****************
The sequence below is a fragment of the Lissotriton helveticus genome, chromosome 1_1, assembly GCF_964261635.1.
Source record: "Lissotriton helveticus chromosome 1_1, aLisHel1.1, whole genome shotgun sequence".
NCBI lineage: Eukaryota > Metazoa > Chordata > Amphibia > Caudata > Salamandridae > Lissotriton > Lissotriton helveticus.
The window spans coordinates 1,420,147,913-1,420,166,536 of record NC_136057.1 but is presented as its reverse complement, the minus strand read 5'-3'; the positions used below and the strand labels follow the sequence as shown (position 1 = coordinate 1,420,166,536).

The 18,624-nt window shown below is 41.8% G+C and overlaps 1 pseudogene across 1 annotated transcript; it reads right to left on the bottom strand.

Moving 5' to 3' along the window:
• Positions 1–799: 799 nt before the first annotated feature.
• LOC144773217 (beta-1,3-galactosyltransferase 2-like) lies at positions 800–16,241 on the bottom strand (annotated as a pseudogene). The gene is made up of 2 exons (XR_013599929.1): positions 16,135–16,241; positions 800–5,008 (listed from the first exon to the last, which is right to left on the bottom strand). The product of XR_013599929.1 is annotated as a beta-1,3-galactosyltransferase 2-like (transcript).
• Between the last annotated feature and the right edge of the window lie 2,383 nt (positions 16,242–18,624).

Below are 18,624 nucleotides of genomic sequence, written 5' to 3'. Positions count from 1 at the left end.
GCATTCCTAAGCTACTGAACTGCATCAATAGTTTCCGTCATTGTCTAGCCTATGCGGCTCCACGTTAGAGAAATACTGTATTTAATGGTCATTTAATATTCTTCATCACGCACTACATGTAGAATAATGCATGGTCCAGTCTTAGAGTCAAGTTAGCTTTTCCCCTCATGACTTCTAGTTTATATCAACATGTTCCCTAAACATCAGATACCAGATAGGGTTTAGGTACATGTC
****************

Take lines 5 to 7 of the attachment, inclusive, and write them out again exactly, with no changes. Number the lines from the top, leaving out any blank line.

The 18,624-nt window shown below is 41.8% G+C and overlaps 1 pseudogene across 1 annotated transcript; it reads right to left on the bottom strand.

Moving 5' to 3' along the window:
• Positions 1–799: 799 nt before the first annotated feature.